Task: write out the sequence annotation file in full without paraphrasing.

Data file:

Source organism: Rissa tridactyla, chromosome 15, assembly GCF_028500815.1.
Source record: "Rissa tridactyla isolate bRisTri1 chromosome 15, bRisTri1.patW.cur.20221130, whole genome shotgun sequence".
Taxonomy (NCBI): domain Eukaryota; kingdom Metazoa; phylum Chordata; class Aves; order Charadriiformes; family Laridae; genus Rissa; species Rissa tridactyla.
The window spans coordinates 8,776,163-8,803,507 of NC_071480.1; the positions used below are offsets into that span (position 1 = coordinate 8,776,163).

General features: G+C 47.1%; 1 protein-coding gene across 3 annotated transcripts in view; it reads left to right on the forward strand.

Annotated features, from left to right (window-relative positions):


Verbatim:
Source organism: Rissa tridactyla, chromosome 15, assembly GCF_028500815.1.
Source record: "Rissa tridactyla isolate bRisTri1 chromosome 15, bRisTri1.patW.cur.20221130, whole genome shotgun sequence".
Taxonomy (NCBI): domain Eukaryota; kingdom Metazoa; phylum Chordata; class Aves; order Charadriiformes; family Laridae; genus Rissa; species Rissa tridactyla.
The window spans coordinates 8,776,163-8,803,507 of NC_071480.1; the positions used below are offsets into that span (position 1 = coordinate 8,776,163).

General features: G+C 47.1%; 1 protein-coding gene across 3 annotated transcripts in view; it reads left to right on the forward strand.

Annotated features, from left to right (window-relative positions):